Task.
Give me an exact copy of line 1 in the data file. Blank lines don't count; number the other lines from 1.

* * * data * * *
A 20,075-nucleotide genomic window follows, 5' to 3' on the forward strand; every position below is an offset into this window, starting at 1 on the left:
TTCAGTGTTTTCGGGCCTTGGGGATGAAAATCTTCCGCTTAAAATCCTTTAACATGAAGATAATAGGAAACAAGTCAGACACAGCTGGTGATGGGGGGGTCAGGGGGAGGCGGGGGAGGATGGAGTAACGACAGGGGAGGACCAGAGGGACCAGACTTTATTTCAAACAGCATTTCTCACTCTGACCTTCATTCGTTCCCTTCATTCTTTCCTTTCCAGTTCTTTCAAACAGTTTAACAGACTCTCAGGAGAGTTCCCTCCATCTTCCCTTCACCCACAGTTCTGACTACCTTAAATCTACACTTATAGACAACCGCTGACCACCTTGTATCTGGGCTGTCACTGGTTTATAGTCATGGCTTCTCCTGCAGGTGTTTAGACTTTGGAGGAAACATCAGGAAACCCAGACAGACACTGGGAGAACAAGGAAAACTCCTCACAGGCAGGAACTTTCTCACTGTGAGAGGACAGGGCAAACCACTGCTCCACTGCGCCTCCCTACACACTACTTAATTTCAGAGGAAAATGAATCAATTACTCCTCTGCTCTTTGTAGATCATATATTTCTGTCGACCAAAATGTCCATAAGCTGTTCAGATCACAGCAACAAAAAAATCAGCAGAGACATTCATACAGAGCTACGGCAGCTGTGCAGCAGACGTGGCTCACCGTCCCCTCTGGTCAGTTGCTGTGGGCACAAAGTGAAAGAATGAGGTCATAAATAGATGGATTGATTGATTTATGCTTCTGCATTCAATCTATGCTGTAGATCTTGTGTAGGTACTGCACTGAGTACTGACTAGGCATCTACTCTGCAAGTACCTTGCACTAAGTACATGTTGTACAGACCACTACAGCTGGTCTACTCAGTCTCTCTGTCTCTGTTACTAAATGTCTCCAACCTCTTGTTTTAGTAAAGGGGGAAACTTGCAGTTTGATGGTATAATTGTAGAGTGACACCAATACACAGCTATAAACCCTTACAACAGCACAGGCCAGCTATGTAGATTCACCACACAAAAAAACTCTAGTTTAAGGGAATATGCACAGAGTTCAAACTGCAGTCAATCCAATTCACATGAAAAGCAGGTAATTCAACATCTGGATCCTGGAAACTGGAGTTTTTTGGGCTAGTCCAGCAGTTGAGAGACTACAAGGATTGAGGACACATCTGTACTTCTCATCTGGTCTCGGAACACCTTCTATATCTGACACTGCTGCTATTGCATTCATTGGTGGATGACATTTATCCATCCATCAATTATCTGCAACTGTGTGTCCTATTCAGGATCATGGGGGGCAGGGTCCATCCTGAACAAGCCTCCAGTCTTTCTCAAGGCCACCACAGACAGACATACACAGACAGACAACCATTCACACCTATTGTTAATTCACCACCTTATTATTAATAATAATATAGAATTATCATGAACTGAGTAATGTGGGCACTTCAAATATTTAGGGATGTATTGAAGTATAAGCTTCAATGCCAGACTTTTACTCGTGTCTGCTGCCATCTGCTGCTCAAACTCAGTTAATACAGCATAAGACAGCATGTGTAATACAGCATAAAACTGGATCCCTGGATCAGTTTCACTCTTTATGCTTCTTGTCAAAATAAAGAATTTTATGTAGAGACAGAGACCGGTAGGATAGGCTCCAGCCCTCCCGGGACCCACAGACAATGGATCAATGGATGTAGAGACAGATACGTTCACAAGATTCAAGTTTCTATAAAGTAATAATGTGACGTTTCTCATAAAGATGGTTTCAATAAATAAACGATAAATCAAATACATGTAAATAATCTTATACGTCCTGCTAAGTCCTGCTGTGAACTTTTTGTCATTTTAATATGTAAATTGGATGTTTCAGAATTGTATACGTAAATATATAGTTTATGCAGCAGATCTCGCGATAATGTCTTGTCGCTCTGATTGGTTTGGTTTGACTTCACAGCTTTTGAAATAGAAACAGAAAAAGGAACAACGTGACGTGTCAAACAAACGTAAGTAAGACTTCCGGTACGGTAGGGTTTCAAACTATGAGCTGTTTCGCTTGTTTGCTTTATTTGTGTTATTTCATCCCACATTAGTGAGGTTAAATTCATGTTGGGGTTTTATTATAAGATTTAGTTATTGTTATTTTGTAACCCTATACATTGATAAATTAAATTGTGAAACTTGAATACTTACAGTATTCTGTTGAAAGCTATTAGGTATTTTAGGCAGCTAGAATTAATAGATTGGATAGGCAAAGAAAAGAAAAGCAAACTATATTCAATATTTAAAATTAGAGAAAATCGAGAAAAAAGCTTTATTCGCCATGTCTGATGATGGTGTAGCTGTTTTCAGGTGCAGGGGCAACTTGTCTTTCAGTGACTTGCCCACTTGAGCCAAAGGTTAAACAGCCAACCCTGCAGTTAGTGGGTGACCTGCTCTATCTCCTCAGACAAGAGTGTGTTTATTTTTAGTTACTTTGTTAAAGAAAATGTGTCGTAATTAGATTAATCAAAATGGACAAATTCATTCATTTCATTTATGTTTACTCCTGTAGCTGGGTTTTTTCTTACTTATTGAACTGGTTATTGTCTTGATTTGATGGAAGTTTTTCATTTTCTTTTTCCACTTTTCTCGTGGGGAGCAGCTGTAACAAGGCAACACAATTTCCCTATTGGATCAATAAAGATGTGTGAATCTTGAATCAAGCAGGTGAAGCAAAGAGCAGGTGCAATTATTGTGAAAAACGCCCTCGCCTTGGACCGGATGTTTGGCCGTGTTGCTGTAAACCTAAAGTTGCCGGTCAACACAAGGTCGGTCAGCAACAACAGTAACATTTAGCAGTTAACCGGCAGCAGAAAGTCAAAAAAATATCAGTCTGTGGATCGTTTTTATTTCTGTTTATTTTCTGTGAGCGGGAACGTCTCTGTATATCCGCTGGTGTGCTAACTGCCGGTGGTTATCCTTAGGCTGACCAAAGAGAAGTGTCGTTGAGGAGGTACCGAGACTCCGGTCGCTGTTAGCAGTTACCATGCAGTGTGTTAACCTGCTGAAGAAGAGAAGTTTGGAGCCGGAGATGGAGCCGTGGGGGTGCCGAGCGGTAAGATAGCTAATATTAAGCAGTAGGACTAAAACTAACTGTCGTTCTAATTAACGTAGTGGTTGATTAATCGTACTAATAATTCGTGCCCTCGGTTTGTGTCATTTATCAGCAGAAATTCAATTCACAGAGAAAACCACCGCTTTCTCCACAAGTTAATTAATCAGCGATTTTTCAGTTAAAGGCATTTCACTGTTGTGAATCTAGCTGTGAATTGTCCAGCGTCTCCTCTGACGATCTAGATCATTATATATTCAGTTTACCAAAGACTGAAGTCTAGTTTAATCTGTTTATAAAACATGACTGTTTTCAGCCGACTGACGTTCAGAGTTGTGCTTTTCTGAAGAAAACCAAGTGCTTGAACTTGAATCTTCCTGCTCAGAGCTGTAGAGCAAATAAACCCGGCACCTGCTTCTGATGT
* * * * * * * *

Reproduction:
A 20,075-nucleotide genomic window follows, 5' to 3' on the forward strand; every position below is an offset into this window, starting at 1 on the left: